Plans for offshore energy
Madam, – Minister for Energy Eamon Ryan has announced (Home News, November 6th) that the Government is seeking approval for a “subsidy which would unlock early investment of €3 billion in three Irish offshore wind farms. The move is the first step in a plan which could see Ireland generating 10 times its electricity needs from offshore wind and marine resources by 2050.” The subsidy guarantees payment of 14 cent per kilowatt hour for electricity generated by wind. It should perhaps be pointed out that this payment is about twice the rate paid to conventional generators. Eventually the price guarantees being given to wind farm operators will come to be seen as every bit as damaging to the economy as the Government’s bank guarantee.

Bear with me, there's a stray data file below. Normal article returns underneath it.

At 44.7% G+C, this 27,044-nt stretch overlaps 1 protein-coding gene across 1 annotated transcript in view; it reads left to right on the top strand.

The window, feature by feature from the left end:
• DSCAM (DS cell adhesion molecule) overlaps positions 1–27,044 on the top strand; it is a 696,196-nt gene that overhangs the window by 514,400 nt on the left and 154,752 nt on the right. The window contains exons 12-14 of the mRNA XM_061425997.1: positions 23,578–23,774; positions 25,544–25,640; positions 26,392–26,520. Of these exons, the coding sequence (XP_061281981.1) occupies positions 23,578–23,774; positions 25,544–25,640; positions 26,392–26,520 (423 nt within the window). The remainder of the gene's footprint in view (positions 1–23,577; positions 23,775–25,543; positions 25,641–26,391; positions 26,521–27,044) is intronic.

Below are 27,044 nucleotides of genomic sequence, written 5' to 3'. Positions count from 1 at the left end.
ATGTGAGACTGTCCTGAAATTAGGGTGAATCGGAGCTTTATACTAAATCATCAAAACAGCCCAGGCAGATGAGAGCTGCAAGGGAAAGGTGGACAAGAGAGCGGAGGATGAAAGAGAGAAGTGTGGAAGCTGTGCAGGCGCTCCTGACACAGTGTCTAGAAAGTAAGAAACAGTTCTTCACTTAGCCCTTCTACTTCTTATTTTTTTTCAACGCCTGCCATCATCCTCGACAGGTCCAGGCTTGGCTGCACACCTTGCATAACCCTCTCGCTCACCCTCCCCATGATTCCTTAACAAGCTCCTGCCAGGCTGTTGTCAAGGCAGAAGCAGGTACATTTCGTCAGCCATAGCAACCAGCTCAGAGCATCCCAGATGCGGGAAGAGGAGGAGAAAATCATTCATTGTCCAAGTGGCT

In a separate report (Home News, November 5th) the Minister says that, contrary to generally accepted forecasts, wind energy would be 10 per cent more expensive than fossil fuels, but Ireland’s strong wind resource would ultimately be cheaper. That might be conceivable if wind generation could result in sufficient savings of fossil fuels (mainly natural gas). Unfortunately it is not at all clear that such savings are possible. The intermittency and variability of wind power requires wind farms to be backed up, usually by gas-fired generators that operate much less efficiently than conventional generators. Indeed, related studies indicate that few if any savings would be achievable in terms of CO2 or gas usage.
When the cost of these inefficiencies are added to the inherent expense of wind power, it is clear that this State will continue to have some of the highest electricity prices in Europe for many years to come. – Yours, etc,